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In the world, more than 150 million experimental animals die per year . The bulk of the experimental animals – 65% – is used in medical research for testing drugs and new methods of treatment. On fundamental (medical, military, space, etc.) studies accounted for 26% of the experiments. 8% of animals die in tests for toxicity in the development of cosmetics, industrial compounds, etc. In student experiments, 1% of all laboratory animals die. Is there an alternative to such experiments?
Read the following article. You will find the answer to this question.

Every year millions of lives of our smaller brothers are carried out by painful experiments. Experimental animals are burned, scalded, poisoned and starved, subjected to electric shocks and accustomed to drugs, cause stomach ulcers, arthritis, cancer, diabetes, syphilis, AIDS. They remove the eye surgically, cause fractures of the bones and brain damage. In military studies, animals are poisoned with gas, cyanides, and shot with plastic bullets and shells.

We entered the third millennium and progress, spiritual and physical, requires that all obstacles to civilized development be removed.

Does it make sense to test new medications and treatments on animals?

85% of the animal experiments conducted over the past 100 years to develop new drugs and therapies fall between 1950 and the present. However, the average life expectancy during this period has not changed, the number of chronic diseases continues to grow.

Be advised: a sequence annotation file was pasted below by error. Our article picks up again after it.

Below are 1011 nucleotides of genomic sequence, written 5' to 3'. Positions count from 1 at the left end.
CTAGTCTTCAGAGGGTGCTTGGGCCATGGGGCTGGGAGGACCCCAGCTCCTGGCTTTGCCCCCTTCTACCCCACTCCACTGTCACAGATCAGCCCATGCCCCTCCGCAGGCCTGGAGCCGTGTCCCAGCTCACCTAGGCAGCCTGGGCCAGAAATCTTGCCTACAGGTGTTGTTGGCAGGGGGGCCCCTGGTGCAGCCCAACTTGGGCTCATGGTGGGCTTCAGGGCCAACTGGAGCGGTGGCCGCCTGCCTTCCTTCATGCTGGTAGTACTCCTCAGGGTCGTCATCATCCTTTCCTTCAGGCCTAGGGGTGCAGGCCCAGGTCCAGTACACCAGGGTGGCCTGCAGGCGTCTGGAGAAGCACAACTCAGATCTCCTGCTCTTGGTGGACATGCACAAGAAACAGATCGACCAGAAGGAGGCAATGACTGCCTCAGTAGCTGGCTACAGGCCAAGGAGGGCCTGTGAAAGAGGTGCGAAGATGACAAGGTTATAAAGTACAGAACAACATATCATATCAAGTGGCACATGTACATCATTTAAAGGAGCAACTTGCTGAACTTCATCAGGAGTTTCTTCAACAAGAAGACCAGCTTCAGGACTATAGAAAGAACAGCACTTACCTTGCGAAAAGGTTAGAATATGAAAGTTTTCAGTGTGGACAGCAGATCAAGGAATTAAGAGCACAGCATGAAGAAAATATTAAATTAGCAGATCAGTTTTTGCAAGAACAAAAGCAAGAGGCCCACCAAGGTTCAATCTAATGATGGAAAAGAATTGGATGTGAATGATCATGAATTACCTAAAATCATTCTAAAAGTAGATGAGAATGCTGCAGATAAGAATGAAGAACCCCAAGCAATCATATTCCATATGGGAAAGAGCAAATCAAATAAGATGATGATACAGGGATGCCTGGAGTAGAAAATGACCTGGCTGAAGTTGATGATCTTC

The fact is that because of anatomical and physiological differences between humans and animals, testing drugs and new methods of treatment in animals is inefficient and even dangerous. For example, it is known from scientific observations that morphine calms man, but excites cats. Aspirin is toxic to cats, and penicillin is highly toxic to guinea pigs. Experiments on animals did not show a carcinogenic effect on a human asbestos, which was subsequently identified.

Before being on the chemist’s counter, the drugs undergo numerous animal tests for 15-20 years. At the same time at the stage of early clinical trials, 90% of the drugs are discarded.

Modern medicine has up to 150 drugs that have been tested on animals and proved to be dangerous to humans. For example, the result of using a sedative for pregnant women of thalidomide was the birth of 10,000 children with limbs and deformities. Prior to this, the drug was successfully tested on animals and showed no toxicity. In the 1960s, 3,500 asthmatic patients who had used isoprenaline aerosol inhalers that had been tested in animals died in the UK. The recent scandal with the largest German concern Bayer, when as a result of taking the drug killed 52 people, once again proved that the difference between the processes,

An analysis of the achievements of modern medicine has shown that the progress of medicine is largely associated with clinical observations of patients, and not with experiments on animals. This treatment for diseases such as hepatitis, rheumatism, typhoid, ulcerative colitis, thyroid disease, etc. The “war against cancer” began in 1971, but never succeeded, although the cost of experiments using animals exceeded one billion dollars in some only the United States. There is also no benefit from animal experiments in the study of AIDS.